Orthodox by style, unorthodox by nature. Anthony Joshua’s quite remarkable rise from being charged for drug possession and banned from boxing to Heavyweight Champion of the World is hard to ignore.
The idea of someone winning an Olympic gold after a mere four years’ experience within the sport is one that’s difficult to fathom, but a reality for Joshua. The 25 year old began boxing at 18 years old after brief flirtations with it at 15, focusing instead on bodybuilding and partying.
In 2011 he was spared jail after pleading guilty to possession of drugs, but dedication and graft have seen him repay his country in the most sensational of ways, an Olympic gold medal. The personal growth as a result of his criminal conviction can be summed up through his lack of boxing nickname, once valuing attention and appearance, Joshua is now one to keep his head down.
Sentenced to 100 hours of community service and banned from boxing his dream was beginning to fall apart, he could have continued down the route of descent. The sentence could have been his first of many, but instead he used it as initiative to change. His record outside of the olympics speaks for itself, 12 fights, 12 knock outs and less than 25 rounds, the ex-bricklayer has never required more than 3 rounds to finish a fight.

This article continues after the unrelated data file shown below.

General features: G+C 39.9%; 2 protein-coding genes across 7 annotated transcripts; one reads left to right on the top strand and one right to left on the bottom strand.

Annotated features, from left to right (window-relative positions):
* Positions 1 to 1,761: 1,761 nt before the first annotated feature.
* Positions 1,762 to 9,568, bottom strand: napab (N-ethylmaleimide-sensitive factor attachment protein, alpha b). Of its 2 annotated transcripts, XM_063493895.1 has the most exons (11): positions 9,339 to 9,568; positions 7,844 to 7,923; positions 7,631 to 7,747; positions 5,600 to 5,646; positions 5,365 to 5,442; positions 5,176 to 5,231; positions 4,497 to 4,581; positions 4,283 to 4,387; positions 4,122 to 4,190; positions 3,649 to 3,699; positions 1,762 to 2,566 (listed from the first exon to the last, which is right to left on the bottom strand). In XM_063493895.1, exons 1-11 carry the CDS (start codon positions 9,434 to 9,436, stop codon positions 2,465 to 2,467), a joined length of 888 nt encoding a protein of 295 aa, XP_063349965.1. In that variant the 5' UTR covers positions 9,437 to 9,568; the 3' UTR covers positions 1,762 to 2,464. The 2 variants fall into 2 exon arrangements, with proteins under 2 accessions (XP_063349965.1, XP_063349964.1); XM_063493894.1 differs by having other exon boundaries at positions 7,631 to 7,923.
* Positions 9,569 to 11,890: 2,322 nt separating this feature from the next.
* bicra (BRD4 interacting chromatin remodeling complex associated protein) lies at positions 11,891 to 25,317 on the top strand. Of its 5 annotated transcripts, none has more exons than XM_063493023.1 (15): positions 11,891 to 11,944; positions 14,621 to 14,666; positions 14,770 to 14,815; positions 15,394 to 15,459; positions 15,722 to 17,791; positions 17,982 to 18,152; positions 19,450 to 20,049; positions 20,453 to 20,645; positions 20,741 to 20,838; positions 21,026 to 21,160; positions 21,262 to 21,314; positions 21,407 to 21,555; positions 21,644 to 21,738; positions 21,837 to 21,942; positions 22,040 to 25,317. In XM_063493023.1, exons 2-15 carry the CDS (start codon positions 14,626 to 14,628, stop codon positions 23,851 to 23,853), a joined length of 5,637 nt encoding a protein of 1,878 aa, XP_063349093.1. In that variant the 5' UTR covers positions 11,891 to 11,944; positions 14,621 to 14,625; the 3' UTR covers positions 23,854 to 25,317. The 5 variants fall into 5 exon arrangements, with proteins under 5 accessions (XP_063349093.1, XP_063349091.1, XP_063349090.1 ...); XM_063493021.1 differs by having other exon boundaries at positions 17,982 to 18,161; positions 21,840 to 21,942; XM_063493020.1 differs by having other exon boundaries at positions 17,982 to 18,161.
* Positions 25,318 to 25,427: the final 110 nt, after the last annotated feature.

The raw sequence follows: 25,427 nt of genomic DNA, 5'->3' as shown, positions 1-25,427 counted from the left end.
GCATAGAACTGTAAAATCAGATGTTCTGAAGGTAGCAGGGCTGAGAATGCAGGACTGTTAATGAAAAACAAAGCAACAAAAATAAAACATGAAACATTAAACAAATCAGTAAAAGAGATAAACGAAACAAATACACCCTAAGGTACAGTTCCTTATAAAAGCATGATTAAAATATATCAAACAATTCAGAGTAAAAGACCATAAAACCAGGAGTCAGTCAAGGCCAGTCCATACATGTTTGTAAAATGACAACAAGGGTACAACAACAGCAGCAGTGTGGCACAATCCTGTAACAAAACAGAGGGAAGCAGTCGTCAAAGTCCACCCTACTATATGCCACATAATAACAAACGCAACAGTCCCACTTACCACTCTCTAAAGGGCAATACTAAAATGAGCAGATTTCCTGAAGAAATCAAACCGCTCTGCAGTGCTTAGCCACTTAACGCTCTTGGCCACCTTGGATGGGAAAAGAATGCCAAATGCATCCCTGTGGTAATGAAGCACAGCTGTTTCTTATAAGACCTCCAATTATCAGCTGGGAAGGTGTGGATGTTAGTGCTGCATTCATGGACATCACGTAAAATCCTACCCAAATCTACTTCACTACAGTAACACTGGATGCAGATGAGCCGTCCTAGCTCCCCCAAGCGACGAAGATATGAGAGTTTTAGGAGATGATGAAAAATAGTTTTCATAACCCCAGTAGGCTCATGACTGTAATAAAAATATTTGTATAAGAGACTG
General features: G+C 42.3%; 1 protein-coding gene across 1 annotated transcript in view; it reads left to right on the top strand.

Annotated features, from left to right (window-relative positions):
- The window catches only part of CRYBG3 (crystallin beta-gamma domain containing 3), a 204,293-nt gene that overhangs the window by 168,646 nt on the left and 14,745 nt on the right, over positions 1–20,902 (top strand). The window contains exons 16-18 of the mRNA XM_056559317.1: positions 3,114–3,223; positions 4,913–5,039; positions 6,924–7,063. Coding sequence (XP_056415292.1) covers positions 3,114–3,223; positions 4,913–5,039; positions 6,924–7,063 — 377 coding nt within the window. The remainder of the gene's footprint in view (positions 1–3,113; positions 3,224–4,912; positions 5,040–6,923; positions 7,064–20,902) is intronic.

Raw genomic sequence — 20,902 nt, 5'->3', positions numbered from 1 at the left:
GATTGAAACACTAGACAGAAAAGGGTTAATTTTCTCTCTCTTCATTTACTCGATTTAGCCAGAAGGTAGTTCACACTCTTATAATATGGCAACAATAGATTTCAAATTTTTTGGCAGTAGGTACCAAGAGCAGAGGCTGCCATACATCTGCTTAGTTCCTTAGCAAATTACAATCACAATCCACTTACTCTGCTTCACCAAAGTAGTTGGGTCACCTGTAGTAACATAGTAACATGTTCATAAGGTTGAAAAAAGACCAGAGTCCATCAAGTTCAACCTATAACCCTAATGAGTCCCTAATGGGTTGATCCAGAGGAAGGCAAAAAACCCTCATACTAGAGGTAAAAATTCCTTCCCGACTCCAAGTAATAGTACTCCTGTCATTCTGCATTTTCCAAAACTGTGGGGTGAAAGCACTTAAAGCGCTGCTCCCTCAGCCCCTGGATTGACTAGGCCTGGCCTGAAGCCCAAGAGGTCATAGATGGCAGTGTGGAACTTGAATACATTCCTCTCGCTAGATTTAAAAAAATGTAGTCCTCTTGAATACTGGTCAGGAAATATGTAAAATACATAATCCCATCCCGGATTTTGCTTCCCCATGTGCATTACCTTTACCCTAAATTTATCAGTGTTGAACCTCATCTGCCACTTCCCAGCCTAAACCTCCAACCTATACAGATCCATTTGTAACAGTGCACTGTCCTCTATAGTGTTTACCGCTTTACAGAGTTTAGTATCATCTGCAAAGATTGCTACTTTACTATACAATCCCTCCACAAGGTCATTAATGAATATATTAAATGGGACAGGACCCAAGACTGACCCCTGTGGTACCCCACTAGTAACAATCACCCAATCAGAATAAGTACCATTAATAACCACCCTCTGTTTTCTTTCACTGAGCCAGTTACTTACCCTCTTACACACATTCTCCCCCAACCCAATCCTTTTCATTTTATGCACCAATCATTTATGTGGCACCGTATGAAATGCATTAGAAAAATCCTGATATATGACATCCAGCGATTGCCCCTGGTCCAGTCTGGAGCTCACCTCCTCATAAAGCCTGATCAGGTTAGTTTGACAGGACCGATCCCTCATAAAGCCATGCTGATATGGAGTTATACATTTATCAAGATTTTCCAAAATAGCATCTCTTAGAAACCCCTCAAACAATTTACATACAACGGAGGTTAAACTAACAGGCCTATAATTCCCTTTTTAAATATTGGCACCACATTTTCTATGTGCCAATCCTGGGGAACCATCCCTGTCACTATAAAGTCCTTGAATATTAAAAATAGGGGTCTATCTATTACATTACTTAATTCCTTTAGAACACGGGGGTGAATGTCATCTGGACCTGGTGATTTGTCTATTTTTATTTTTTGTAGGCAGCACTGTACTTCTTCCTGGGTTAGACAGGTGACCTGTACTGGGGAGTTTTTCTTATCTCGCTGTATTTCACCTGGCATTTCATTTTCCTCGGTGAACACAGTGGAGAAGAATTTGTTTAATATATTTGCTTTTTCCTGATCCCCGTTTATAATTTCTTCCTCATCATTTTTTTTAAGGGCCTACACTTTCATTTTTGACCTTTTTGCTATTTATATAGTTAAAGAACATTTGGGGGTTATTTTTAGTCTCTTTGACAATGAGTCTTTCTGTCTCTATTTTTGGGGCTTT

This incredible record continued last night as he floored Raphael Zumbano in the second round to win his 12th consecutive paid fight.
The determination to give something back went far beyond his community service working with the elderly, he wanted to bring back gold for his country. This saw him reject a major £50k deal so that he could perform at the Olympics, a major risk as failure could have ended his career.
Joshua’s olympic gold came after a long fought final with Roberto Cammarelle in which Joshua won on the count back after a strong finish. He had been trailing by three points going into the final round.
His fellow olympic boxers are all slowly turning fully professional but Joshua is yet to join them, instead he is currently taking advantage of a ‘hybrid system’ that allows “fighters to retain Olympic eligibility while taking on professional fights under its jurisdiction.” This means he could still take part in the Rio Olympics 2016, whether he does or not remains unknown.
The no name, no nonsense powerhouse is on the rise, a British boxer to admire despite his past and living proof that a second chance can be awarded and taken.